Small-business advocates applaud a new Obama administration attempt to push agencies to weigh the "cumulative'' burden of regulations they approve.
Some agencies are good about reaching out to experts like the Small Business Administration's Office of Advocacy as they write new regulations, but many agencies do not, said Molly Brogan, spokeswoman for the National Small Business Association, which represents 150,000 small businesses.
A http://militarytimes.com/static/projects/pages/032212-cumulative-effects-regulation.pdf">memo released Tuesday from Cass Sunstein, administrator of the Office of Information and Regulatory Affairs Administrator (OIRA), directs agencies to take nine steps to improve communication with people most affected by rule changes and to better analyze effects.
Agencies already are doing a retrospective review of regulations required by an executive order issued last year. But that analysis is a rule-by-rule review of outdated or obsolete regulations, not a study of the cumulative burden, said Alan Chvotkin, executive vice president of the Professional Services Council.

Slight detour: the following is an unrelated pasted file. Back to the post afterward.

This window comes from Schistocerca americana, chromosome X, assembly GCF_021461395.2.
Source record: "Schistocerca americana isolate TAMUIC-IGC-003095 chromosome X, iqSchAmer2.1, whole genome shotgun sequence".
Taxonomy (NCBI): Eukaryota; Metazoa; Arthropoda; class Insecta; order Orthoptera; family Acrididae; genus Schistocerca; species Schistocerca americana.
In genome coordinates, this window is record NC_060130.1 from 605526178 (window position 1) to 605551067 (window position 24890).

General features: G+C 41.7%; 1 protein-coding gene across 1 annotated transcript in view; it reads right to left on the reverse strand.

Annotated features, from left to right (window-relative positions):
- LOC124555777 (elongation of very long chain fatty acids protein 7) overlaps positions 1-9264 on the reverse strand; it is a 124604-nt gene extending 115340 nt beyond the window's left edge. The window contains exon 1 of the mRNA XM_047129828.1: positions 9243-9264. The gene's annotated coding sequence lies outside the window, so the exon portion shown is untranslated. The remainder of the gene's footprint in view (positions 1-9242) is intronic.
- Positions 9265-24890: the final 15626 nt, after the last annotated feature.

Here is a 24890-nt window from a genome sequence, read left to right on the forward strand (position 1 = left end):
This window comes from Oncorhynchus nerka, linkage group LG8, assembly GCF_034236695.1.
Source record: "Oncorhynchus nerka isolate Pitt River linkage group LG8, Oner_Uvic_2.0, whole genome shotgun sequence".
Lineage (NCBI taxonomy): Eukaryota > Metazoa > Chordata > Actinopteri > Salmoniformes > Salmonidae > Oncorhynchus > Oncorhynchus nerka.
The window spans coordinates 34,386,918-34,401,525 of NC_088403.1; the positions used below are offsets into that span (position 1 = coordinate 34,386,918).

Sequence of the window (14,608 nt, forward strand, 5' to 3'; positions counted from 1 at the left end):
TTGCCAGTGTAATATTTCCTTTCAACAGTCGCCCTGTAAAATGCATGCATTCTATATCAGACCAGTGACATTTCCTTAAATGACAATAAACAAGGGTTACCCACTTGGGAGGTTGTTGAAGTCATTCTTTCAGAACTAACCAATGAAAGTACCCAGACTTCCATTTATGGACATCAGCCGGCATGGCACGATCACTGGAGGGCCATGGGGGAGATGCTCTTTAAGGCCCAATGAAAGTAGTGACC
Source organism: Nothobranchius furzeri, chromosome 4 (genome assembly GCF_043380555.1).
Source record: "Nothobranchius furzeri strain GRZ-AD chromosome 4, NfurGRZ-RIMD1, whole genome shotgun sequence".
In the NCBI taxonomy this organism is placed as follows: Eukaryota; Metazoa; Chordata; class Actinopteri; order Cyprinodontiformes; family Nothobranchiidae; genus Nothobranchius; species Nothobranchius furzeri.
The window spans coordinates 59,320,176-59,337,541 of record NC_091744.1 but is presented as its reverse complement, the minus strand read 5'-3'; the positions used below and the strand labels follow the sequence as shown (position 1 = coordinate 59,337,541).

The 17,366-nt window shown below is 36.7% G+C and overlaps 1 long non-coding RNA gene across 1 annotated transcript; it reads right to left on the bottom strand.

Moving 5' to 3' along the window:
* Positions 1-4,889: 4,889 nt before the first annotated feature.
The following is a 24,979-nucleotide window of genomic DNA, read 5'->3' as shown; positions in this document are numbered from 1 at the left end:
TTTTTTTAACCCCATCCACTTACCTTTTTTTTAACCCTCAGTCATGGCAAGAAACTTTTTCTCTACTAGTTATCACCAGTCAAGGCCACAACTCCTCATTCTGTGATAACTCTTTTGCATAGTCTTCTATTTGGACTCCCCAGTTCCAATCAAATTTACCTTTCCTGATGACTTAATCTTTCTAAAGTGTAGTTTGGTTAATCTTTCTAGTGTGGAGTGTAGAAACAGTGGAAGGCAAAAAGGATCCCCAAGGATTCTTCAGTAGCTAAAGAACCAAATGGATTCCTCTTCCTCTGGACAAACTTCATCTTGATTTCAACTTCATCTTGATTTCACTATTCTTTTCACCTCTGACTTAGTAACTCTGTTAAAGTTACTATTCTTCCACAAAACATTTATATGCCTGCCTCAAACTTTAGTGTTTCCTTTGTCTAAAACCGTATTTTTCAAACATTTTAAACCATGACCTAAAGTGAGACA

Agencies are challenged by having to create regulations but businesses have to worry about how to implement all the various regulations, he said. "If you impose a burden on one element, it has effects on other elements in the procurement system," he said.
Additional regulations have the potential of significant economic impact on small businesses, Brogan said. She pointed, for example, to a National Labor Relations Board rule effective April 30 to fast-track union elections. The rule means small-business owners have only about a week to find labor law attorneys and detail any objections or concerns they may have about the election, Brogan said.
"‘Cumulative' is a really important word when you're talking about small business and regulation," she said.
The new memo directs agencies to consider:
• Early engagement with state, tribal and local regulatory agencies to identify opportunities for balancing regulatory requirements, reducing administrative costs, and avoiding unnecessary or inconsistent requirements.
• The cumulative effects of regulations on small businesses and start-ups.
• Coordination of timing, content and requirements of multiple rulemakings for a particular industry or sector.
The biggest challenge will be getting agencies to take the steps Sunstein laid out because OIRA's enforcement reach is limited, Brogan said.
"OIRA is a pretty lean office," she said. "And when you're talking about one office policing all federal agencies in terms of regulations, it's going to be tough to put some teeth behind it."
OIRA will likely issue reporting requirements to monitor agencies progress on the new memo, Chvotkin said.